In March 2020, the UK along with the rest of the world was placed in lockdown due to Covid 19. Businesses sent staff home and in most cases, required them to work from home indefinitely. For some organisations, this shift was a case of moving from occasional to permanent remote working, and with staff already enabled, the transition was less cumbersome. Other institutions on the other hand, struggled with setting up the necessary infrastructure for their employees to work from home.
The pertinent thing for consideration for businesses in this period of remote working, is the security implications associated with it. Many businesses in the bid to get people working, are failing to thoroughly check cybersecurity issues for remote workers.
We’ve put together some of the cybersecurity risks businesses have encountered working remotely during the pandemic.
Pre-pandemic, staff had been working in the office from desktop PCs and simply taking them home isn’t a viable option, as they do not have the space to set them up. In other instances, applications can only be accessed from the office space when close to a server. Hardware shortages as mentioned earlier, have made the purchasing of laptops difficult.
IT staff have had the task of setting up employees with VPNs (Virtual Private Networks) from their own personal devices to facilitate work. This has unfortunately introduced serious security implications for organisations. Anti-malware applications available on work PCs have been absent on personal devices, hence causing breaches.
In addition, the importance of regular updates and secure passwords have been ignored. This has led to the compromise of devices across board, making the installation of dangerous applications prevalent.
As a prevention, organisations moving forward need to assess these risks and understand the threat these devices pose. VPNs from personal devices should also be avoided as they act as an easy barrier for ransomware attacks, leaks, and malware. Confidential data should be encrypted to avoid issues with GDPR and where staff must use personal devices, systems that provide cloud access without data touching the device should be implemented. Microsoft Defender for Business is also another great way of protecting IT systems for malware.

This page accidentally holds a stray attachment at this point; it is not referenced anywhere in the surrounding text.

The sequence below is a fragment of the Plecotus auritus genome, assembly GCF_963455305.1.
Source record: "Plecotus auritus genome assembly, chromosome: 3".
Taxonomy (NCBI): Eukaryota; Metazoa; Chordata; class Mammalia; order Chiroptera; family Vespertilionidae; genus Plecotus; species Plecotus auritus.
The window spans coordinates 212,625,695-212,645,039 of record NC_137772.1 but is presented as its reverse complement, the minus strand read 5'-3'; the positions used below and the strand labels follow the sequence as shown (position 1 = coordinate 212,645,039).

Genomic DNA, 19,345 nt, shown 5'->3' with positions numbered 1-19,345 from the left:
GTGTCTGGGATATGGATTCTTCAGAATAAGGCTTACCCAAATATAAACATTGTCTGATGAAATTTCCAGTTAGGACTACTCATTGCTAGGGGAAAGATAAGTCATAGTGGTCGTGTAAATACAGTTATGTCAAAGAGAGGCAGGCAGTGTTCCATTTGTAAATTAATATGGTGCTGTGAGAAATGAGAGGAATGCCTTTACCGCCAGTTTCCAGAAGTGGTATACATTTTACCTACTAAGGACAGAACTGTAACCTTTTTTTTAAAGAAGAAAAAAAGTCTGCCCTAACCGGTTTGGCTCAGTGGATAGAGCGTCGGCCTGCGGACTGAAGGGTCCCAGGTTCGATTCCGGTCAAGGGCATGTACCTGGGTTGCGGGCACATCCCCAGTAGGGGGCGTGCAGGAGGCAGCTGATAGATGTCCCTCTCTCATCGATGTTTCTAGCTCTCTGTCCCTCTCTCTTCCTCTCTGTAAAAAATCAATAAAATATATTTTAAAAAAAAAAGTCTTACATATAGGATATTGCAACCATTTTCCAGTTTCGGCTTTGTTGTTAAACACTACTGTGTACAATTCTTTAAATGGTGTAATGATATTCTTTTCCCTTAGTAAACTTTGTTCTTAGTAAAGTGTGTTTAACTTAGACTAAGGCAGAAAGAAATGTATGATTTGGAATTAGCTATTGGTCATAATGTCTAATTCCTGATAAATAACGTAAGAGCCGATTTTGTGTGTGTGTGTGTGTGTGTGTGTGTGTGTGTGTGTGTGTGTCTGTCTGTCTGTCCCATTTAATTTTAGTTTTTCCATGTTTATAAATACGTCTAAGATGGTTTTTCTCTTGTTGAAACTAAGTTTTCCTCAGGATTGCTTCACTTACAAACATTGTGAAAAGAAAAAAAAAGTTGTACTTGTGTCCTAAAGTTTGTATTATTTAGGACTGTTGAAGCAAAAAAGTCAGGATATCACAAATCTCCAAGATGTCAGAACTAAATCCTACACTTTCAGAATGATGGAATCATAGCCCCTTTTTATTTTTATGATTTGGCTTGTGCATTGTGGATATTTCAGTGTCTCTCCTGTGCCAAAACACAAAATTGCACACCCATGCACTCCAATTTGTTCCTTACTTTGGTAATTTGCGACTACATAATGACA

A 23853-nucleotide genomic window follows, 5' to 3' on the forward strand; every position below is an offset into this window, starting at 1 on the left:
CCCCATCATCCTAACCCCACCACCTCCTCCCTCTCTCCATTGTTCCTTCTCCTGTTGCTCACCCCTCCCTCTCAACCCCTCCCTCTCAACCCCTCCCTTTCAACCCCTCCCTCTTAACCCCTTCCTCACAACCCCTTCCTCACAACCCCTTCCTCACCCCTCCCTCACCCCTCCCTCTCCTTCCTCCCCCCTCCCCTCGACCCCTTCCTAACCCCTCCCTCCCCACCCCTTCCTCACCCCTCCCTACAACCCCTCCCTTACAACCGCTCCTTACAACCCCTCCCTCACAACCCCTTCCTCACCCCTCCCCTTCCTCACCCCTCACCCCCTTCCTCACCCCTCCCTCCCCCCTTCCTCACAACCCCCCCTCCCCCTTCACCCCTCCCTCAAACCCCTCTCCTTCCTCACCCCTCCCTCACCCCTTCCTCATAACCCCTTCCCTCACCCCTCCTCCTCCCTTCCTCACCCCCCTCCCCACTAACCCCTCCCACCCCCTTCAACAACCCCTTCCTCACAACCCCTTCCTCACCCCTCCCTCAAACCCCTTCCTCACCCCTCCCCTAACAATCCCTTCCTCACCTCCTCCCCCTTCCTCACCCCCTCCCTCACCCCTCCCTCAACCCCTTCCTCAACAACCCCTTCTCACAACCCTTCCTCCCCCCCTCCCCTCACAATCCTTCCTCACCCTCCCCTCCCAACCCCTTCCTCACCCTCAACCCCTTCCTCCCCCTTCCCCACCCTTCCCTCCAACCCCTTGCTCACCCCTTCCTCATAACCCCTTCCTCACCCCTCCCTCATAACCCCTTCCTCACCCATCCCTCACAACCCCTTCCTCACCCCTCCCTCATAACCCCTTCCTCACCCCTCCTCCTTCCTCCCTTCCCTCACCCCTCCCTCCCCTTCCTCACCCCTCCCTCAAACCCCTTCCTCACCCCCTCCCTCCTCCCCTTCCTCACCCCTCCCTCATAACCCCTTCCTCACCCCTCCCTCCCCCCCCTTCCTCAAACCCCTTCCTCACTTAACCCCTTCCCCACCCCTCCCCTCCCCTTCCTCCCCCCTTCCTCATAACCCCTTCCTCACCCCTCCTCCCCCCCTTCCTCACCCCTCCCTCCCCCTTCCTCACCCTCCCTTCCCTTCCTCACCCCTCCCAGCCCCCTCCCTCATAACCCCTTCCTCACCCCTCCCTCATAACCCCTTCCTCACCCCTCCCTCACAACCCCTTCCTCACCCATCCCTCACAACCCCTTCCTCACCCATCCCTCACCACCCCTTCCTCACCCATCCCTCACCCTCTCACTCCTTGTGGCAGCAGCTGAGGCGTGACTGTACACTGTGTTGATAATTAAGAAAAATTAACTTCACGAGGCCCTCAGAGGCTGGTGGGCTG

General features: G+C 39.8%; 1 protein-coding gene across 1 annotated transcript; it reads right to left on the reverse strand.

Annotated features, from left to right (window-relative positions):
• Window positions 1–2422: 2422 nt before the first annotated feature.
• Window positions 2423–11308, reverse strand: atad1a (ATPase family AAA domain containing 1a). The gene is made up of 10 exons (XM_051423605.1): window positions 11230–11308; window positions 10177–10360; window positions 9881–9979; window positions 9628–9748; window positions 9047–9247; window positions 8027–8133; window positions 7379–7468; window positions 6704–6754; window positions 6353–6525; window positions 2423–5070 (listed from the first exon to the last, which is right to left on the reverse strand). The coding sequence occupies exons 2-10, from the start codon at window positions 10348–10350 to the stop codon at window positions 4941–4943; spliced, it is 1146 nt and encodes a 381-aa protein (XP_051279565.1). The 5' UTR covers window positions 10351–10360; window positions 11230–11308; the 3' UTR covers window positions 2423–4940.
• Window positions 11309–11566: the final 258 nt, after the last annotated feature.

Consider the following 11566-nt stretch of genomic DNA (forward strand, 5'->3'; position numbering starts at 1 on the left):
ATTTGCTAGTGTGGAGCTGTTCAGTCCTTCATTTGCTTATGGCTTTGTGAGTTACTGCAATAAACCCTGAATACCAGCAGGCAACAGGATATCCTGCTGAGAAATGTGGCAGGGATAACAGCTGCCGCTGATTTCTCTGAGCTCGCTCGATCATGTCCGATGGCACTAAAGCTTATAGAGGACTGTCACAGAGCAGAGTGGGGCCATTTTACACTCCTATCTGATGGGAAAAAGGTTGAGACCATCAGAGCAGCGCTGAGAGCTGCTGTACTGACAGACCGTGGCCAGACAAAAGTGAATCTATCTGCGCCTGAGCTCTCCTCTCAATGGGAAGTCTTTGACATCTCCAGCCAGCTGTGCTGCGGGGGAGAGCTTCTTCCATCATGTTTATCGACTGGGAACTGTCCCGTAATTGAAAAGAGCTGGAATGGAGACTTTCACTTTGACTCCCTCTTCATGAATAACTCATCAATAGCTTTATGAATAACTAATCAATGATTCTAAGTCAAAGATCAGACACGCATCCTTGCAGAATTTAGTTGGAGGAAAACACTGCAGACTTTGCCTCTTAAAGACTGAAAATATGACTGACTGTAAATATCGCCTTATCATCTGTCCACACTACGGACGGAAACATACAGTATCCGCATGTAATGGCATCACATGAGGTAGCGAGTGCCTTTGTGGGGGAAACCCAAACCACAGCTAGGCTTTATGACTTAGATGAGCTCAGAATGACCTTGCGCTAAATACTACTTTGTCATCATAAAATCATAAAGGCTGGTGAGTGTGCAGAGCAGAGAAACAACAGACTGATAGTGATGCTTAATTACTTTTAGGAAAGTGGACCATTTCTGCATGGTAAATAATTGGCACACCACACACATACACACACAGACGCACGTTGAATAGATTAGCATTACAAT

Remote working has also increased the levels of Shadow IT. Employees carrying out tasks from remote locations have begun using applications and software not previously approved by their respective IT departments. For instance, team collaboration, screen-sharing and messaging software have been installed by staff with the notion that it would make them work more effectively.
This has however led to increased challenges for IT security, in the form of sensitive data losses and leaks, financial risks and compliance issues, among others.
As a form of mitigation, businesses need to perform a regular audit of applications in use offsite. Thereafter, risky software would have to be removed. Employees would also need to be educated on the threats of installing systems without the prior consent of their respective IT personnel. Staff would also have to be encouraged to be transparent about the software they use. In addition, IT departments would also have to consider secure cloud solutions that would work for everyone. Cloud computing packages also have a variety of benefits that companies can invest in.
This occurs when former employees, employees, contractors, or third-party vendors with inside information about cybersecurity practices, leak data out of the business. The categories can be classified into those with the intention of leaking and those who leak data unknowingly through their negligent work practices.
There has been a huge surge in insider risk during the pandemic as potential malicious insiders working remotely have had access to sensitive large files.
IT wings of businesses need to constantly monitor files and activity across key data sources. They would also have to identify and determine who has access to data to prevent any such threats.
As Chief Technology Officer at Infinity Group’s Innovation Lab, Tom oversees the cutting edge technology that the business creates. He drives creativity and pushes modern approaches of IT support and development.
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